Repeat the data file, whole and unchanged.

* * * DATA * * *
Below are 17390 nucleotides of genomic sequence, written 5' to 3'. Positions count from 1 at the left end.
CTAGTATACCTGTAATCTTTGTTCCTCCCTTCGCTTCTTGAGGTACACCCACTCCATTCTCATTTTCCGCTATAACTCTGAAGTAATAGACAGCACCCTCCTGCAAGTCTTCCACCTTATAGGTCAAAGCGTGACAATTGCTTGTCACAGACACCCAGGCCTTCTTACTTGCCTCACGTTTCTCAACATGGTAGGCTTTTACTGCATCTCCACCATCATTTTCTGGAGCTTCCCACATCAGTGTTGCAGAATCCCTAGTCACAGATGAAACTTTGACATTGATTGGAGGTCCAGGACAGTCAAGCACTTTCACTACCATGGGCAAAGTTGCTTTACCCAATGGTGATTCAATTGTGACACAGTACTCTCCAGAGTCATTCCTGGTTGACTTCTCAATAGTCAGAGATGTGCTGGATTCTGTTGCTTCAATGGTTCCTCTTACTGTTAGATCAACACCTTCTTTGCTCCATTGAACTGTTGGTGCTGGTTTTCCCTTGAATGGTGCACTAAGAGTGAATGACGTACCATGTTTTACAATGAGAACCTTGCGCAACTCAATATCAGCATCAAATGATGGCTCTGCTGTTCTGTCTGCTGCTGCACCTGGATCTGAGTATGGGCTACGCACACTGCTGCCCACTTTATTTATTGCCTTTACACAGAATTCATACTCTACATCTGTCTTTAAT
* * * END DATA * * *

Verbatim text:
Below are 17390 nucleotides of genomic sequence, written 5' to 3'. Positions count from 1 at the left end.
CTAGTATACCTGTAATCTTTGTTCCTCCCTTCGCTTCTTGAGGTACACCCACTCCATTCTCATTTTCCGCTATAACTCTGAAGTAATAGACAGCACCCTCCTGCAAGTCTTCCACCTTATAGGTCAAAGCGTGACAATTGCTTGTCACAGACACCCAGGCCTTCTTACTTGCCTCACGTTTCTCAACATGGTAGGCTTTTACTGCATCTCCACCATCATTTTCTGGAGCTTCCCACATCAGTGTTGCAGAATCCCTAGTCACAGATGAAACTTTGACATTGATTGGAGGTCCAGGACAGTCAAGCACTTTCACTACCATGGGCAAAGTTGCTTTACCCAATGGTGATTCAATTGTGACACAGTACTCTCCAGAGTCATTCCTGGTTGACTTCTCAATAGTCAGAGATGTGCTGGATTCTGTTGCTTCAATGGTTCCTCTTACTGTTAGATCAACACCTTCTTTGCTCCATTGAACTGTTGGTGCTGGTTTTCCCTTGAATGGTGCACTAAGAGTGAATGACGTACCATGTTTTACAATGAGAACCTTGCGCAACTCAATATCAGCATCAAATGATGGCTCTGCTGTTCTGTCTGCTGCTGCACCTGGATCTGAGTATGGGCTACGCACACTGCTGCCCACTTTATTTATTGCCTTTACACAGAATTCATACTCTACATCTGTCTTTAAT